HOW OFTEN DO I CHANGE MY CAR FILTER?
Why is air filter maintenance necessary?Your car's engine air filter is designed to let air into your engine while keeping pollutants out. Air - specifically oxygen - is critical to your engine’s combustion process, but it’s also typically filled with dust, dirt, and other pollutants that can damage essential engine components. If those components wear down, combustion gas can start to leak, and that can significantly reduce the efficiency of your engine. You might notice smoke, sluggish acceleration, and a decrease in fuel efficiency. This can lead to irreparable engine damage and repairs that may cost thousands of dollars. The good news? Cleaning and maintaining your car’s air filter is typically a breeze. You can do it yourself without special tools in less than ten minutes.
What does an engine air filter do?The primary job of your air filter is to protect your engine from harmful contaminants. Your air filter helps your vehicle breathe better, allowing efficient airflow into your engine while keeping the vast majority of dirt and pollutants out of the system. Clean airflow helps maintain the lifespan of your engine. By keeping contaminants out, you reduce the chance of particulates or excess fuel building up in your engine. In addition, better airflow typically translates to more horsepower and acceleration. Whether you’re on the racetrack or the road, that means muscle you can count on.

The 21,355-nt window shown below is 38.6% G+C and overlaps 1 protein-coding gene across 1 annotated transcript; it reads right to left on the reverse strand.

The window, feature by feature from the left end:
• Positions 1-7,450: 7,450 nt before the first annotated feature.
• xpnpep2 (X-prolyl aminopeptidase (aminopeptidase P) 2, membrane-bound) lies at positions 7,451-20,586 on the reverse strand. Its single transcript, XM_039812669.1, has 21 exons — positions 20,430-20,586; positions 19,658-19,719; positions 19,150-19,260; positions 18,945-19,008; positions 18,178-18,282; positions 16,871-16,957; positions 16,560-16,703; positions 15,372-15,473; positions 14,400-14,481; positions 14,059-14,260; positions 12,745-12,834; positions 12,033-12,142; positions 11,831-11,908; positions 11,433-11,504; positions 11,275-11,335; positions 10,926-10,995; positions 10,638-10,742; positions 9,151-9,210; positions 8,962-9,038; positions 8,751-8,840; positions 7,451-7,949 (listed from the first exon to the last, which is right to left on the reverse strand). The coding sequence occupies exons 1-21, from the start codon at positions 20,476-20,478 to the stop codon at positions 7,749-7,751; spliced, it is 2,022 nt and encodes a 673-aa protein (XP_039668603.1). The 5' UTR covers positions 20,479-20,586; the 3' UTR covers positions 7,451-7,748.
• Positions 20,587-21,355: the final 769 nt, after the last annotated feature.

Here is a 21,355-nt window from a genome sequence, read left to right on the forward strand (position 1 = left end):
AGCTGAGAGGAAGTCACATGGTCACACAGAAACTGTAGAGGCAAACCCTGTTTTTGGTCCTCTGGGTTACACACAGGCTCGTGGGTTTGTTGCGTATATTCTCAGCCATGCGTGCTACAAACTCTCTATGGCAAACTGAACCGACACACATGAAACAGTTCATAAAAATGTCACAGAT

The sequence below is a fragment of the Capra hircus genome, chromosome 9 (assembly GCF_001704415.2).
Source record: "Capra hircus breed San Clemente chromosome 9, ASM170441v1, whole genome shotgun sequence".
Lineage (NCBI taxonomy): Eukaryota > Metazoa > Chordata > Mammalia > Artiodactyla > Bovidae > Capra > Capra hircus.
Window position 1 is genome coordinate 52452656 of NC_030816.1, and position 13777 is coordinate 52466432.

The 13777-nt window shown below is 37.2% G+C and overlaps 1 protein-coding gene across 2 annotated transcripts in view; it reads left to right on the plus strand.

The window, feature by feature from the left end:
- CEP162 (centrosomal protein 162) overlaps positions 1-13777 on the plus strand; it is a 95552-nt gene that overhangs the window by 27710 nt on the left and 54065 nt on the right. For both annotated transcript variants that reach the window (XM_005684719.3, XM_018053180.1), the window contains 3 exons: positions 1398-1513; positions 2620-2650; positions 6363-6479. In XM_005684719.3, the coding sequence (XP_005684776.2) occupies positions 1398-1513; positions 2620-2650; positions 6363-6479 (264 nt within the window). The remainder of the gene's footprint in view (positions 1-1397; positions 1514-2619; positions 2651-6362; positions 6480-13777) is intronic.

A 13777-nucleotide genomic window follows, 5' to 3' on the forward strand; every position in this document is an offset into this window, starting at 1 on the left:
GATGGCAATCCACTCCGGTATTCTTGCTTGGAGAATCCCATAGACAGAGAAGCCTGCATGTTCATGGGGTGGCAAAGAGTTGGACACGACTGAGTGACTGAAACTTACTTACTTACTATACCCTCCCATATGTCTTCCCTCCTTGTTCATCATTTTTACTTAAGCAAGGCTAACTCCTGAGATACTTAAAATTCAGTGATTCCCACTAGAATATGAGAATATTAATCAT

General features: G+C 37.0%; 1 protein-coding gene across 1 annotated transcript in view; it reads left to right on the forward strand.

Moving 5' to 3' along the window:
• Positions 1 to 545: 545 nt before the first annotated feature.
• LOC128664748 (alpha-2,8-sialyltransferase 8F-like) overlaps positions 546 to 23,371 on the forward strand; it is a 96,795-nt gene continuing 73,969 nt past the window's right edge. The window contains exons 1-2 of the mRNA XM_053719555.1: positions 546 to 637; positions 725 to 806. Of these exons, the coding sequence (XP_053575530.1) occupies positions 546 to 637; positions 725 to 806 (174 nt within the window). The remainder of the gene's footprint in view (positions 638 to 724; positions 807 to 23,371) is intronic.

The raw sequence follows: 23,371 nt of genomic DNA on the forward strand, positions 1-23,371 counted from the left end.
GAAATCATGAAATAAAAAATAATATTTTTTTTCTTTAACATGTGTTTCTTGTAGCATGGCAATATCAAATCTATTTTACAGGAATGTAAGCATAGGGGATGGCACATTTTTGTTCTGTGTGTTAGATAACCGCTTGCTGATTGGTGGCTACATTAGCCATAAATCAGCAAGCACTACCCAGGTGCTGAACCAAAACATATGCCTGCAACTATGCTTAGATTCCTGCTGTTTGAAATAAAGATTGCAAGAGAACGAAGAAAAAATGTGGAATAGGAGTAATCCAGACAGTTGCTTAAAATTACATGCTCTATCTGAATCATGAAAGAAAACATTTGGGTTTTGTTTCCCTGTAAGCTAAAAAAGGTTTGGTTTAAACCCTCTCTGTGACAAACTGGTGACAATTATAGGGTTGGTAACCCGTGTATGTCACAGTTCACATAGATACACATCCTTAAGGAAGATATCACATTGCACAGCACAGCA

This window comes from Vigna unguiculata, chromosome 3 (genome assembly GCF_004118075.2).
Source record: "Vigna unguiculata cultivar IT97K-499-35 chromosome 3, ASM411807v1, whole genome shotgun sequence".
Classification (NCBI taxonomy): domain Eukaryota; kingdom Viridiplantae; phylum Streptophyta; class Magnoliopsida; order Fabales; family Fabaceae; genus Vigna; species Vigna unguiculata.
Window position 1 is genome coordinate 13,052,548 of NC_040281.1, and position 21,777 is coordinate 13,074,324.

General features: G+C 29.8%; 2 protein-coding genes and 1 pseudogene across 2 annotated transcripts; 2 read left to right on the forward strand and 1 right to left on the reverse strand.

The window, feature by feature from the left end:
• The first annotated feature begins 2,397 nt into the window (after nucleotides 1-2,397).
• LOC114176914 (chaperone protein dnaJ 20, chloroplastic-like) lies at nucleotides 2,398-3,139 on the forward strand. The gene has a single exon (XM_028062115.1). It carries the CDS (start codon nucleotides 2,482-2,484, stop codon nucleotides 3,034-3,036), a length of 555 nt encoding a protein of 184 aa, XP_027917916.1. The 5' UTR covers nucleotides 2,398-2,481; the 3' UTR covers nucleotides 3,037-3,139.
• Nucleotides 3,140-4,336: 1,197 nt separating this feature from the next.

What is the difference between engine air filter types?Both airflow and filtration efficiency are key to performance, and your air filter should strike a critical balance between allowing as much air into the intake of the vehicle as possible while limiting the flow of particulates. Most disposable air filters are "barrier filters", which are designed to effectively stop dust particles from flowing into your engine. However, while traditional paper filters are often highly efficient at capturing particles, they are often made of materials that restrict airflow, which can reduce engine performance. K&N® High-Flow Air Filters™ feature layers of pleated, breathable cotton with proprietary red filter oil. Together, the cotton and oil are designed to absorb dirt and dust particles. This combination allows clean air to continue flowing into your engine - up to 50% more air than those traditional, single-use filters. For you, that means more horsepower, torque, and acceleration from the vehicle you already own, and it’s why many of the world’s elite racers trust K&N air filters to support their engines during the world’s most grueling events.